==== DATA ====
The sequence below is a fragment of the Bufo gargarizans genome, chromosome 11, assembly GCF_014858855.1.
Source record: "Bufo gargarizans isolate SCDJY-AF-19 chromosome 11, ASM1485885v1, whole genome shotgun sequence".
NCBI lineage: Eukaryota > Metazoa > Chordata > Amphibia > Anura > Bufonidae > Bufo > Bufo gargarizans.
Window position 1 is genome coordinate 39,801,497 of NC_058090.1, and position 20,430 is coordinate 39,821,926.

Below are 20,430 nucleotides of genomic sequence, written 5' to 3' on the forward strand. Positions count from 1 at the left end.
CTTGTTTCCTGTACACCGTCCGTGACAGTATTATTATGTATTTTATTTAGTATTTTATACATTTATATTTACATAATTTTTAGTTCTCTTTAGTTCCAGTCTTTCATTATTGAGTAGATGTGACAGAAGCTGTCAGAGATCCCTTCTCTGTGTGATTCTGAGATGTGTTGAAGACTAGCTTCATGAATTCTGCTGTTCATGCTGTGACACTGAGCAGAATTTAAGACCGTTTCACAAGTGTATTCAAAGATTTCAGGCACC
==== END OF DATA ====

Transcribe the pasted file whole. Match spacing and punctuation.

The sequence below is a fragment of the Bufo gargarizans genome, chromosome 11, assembly GCF_014858855.1.
Source record: "Bufo gargarizans isolate SCDJY-AF-19 chromosome 11, ASM1485885v1, whole genome shotgun sequence".
NCBI lineage: Eukaryota > Metazoa > Chordata > Amphibia > Anura > Bufonidae > Bufo > Bufo gargarizans.
Window position 1 is genome coordinate 39,801,497 of NC_058090.1, and position 20,430 is coordinate 39,821,926.

Below are 20,430 nucleotides of genomic sequence, written 5' to 3' on the forward strand. Positions count from 1 at the left end.
CTTGTTTCCTGTACACCGTCCGTGACAGTATTATTATGTATTTTATTTAGTATTTTATACATTTATATTTACATAATTTTTAGTTCTCTTTAGTTCCAGTCTTTCATTATTGAGTAGATGTGACAGAAGCTGTCAGAGATCCCTTCTCTGTGTGATTCTGAGATGTGTTGAAGACTAGCTTCATGAATTCTGCTGTTCATGCTGTGACACTGAGCAGAATTTAAGACCGTTTCACAAGTGTATTCAAAGATTTCAGGCACC